On Saturdays and Sundays from April to late October, street food and Latin American food lovers of all stripes flock to Red Hook Park's ball fields to savor foods from the legendary Red Hook Food Vendors. Since 1974, vendors have operated on the edges of the park on Clinton and Bay Street. But it isn't the type of food you get in restaurants in the city—it's home-style and streetside cooking, traditional foods like elotes, refreshing agua frescas, enormous free-form tortillas known as huaraches, and more prepared in the traditional ways.
With the vendors kicking off their 2013 season this weekend, there's no shortage of excellent posts in the Serious Eats archive to peruse to prepare yourself for full frontal face-stuffing (for the uninitiated this 2008 post by Adam Kuban is an excellent place to start). But this year is different. In the words of veteran vendor Marcos Lainez from El Olomega Pupusas, "This is the beginning and it could be the end."
In the vendors' earliest days it was the soccer that brought the crowds, including many of the now-veteran vendors, to the park. With the lack of food options in the immediate vicinity, there was demand among the soccer players and their fans for food and drinks. Vendors responded to the opportunity and began selling traditional foods from their homelands.
The Country Boys, one of the best-known of the vendors and the first to bring home a Vendy Award, started their business with just a few tables, a couple for food prep and one for their customers. The food was cooked fresh for the customers on eye-level grills under billowing plastic tarps, and the site had a distinct open-air mercado feel similar to those one might find in Central or South America.
When the vendors first started selling in the park, the neighborhood was hardly a culinary destination. When asked, veteran vendors recall the prevalence of crime, drugs and prostitution. As gentrification came to Red Hook, it was the vendors who faced the threat of extinction when their humble market no longer fit some people's vision for the revitalized neighborhood which was attracting tonier retail like IKEA and Fairway.
For over three decades, when times were tough and the neighborhood was less desirable, the Red Hook Food Vendors operated with minimal interference from city regulators, but in 2007, changes in the permitting requirements for the park forced the vendors to have to bid to retain the permits they had held for years. As Ed wrote in the fall of 2007, "The Red Hook Ballfields, where Latino families put up makeshift restaurants serving real, honest food of their home countries, is one of the last bastions of real food to be found in NYC. If it's replaced by a Starbucks or a series of dirty water dog carts or some generic high bidder, it would be a travesty."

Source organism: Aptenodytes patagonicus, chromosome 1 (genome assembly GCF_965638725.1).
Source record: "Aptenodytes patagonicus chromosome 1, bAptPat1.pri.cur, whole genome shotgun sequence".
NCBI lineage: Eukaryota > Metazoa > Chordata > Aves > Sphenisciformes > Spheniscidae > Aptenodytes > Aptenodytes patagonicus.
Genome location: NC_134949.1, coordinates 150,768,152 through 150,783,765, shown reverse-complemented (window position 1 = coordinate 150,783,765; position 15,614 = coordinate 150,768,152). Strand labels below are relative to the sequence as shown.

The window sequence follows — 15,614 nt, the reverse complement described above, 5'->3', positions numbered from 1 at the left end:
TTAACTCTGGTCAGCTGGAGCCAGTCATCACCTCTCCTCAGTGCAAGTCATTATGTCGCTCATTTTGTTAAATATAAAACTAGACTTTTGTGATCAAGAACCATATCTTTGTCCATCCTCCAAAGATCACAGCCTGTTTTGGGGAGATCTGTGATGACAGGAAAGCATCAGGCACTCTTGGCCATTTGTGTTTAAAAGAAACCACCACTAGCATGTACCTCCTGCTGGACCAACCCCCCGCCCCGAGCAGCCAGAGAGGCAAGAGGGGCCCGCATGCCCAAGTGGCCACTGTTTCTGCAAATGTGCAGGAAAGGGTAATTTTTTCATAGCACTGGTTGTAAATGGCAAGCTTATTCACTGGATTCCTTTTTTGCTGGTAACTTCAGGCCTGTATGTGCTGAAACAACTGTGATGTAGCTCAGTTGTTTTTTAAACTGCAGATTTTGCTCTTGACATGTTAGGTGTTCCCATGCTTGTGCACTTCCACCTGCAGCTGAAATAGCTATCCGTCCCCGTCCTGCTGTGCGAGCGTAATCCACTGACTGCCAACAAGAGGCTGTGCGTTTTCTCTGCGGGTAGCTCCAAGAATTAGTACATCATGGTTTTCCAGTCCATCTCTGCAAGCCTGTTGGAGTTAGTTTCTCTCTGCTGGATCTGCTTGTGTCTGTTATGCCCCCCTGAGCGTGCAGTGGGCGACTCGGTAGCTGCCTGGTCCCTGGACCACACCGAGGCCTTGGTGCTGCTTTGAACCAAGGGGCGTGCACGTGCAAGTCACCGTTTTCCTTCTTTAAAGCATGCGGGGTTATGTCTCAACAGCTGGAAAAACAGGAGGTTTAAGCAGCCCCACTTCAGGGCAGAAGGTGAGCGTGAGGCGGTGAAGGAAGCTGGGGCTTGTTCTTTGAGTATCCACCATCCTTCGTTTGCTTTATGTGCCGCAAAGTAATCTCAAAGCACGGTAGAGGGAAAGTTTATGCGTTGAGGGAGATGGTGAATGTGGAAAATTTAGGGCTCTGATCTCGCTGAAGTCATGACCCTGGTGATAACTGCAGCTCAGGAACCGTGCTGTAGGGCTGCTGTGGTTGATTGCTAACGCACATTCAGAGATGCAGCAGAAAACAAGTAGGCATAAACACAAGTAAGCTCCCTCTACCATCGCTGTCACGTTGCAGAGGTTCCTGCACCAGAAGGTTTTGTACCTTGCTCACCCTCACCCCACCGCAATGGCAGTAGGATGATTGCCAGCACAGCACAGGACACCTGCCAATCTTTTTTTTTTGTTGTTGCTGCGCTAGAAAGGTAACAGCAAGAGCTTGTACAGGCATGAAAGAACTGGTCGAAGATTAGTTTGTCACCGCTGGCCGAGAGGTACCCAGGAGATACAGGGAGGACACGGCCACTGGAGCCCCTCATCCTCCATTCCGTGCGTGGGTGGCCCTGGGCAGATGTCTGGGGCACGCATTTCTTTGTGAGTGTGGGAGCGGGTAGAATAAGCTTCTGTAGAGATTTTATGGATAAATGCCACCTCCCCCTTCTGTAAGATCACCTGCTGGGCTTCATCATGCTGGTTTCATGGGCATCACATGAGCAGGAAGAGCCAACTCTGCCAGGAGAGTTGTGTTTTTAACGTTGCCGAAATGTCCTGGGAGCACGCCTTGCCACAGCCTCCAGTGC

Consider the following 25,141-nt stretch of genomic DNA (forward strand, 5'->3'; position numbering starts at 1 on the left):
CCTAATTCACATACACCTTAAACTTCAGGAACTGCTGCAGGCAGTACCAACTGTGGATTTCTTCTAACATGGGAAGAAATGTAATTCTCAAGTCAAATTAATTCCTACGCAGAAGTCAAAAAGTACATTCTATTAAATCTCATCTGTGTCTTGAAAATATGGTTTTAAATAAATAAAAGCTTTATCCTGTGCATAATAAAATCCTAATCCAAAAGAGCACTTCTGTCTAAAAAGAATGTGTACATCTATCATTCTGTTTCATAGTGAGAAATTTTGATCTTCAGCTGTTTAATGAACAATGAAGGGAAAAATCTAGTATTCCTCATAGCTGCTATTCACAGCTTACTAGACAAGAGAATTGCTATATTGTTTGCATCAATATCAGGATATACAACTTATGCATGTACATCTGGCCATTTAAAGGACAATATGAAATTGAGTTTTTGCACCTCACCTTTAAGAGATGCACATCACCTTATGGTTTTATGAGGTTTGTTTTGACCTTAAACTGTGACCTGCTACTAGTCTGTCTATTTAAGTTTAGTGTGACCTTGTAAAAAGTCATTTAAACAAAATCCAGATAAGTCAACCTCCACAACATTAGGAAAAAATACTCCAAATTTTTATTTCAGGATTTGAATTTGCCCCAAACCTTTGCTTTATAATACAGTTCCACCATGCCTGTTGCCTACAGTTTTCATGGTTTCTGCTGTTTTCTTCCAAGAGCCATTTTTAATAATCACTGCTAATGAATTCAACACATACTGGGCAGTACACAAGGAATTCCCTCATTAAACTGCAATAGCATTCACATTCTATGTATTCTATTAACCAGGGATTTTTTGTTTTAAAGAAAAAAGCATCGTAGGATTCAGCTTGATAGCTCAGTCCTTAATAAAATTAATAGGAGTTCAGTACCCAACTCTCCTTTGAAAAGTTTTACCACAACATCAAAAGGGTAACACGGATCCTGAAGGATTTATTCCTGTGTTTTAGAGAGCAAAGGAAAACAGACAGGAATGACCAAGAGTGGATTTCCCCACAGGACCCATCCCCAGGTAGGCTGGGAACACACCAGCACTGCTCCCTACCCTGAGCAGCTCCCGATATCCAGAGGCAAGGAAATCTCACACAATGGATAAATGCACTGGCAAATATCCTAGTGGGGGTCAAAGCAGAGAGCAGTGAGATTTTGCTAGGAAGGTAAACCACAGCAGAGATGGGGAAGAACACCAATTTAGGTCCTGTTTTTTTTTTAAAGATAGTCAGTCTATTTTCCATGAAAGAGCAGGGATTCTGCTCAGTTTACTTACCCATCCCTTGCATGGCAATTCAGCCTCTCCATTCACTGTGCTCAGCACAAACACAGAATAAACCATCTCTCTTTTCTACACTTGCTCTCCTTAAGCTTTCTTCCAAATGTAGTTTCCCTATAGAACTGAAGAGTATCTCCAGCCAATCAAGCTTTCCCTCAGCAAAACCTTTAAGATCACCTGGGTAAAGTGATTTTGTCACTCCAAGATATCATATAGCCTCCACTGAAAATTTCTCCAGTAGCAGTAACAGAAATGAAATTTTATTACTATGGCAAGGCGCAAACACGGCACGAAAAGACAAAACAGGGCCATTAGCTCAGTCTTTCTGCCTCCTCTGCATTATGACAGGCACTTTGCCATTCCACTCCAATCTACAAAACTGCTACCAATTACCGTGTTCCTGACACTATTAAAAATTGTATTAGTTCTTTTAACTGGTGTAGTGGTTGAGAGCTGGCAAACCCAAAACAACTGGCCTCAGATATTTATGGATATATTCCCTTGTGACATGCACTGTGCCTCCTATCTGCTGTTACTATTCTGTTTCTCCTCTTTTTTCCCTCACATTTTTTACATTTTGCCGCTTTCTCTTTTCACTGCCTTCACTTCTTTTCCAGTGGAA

While the vendors ultimately won that fight in 2007, the intervening years have brought more challenges. The bid for the permits was just the beginning—soon the vendors found themselves facing increased scrutiny from the Department of Health. To comply with city regulations the vendors had to purchase carts and trucks for vending, which came at considerable cost and forced a number of the longtime veterans to retire. The vendors operate for six months of year, but they must pay insurance and maintenance on their trucks during their off season, which includes costly monthly commissary parking.
As new outdoor markets have opened and drawn more and more eaters, attendance at the Ball Fields has fallen. The long term closure of the Smith-9th Street subway station (only now reopened) didn't help. At a recent vendors meeting, the organization's Executive Director César Fuentes said, "If there's not enough support, there's not enough reason to continue as a group." Without the crowds, there will be little incentive for the vendors to apply for a new permit at the end of their season. But as the Vaquero Fruit Truck owner Everardo Vaquero, put it, "If you support us, we shall continue."
The Red Hook Food Vendors are an affordable and accessible culinary treasure. If you love the ball fields, if you've thought about going to the ball fields, or if you're just reading about the ball fields for the first time, consider paying a visit sooner rather than later. If you like it, go back again and tell your friends before it's too late.
What should you eat while you're there? Some of our favorites in the slideshow.
About the author: Alexandra Penfold is mild-mannered literary agent by day, food ninja by night. Never one to skip dessert she's the Brownie half of Blondie & Brownie, a Midtown Lunch contributor, and co-author of New York à la Cart: Recipes and Stories from the Big Apple's Best Food Trucks. You can follow her on Twitter at @blondiebrownie.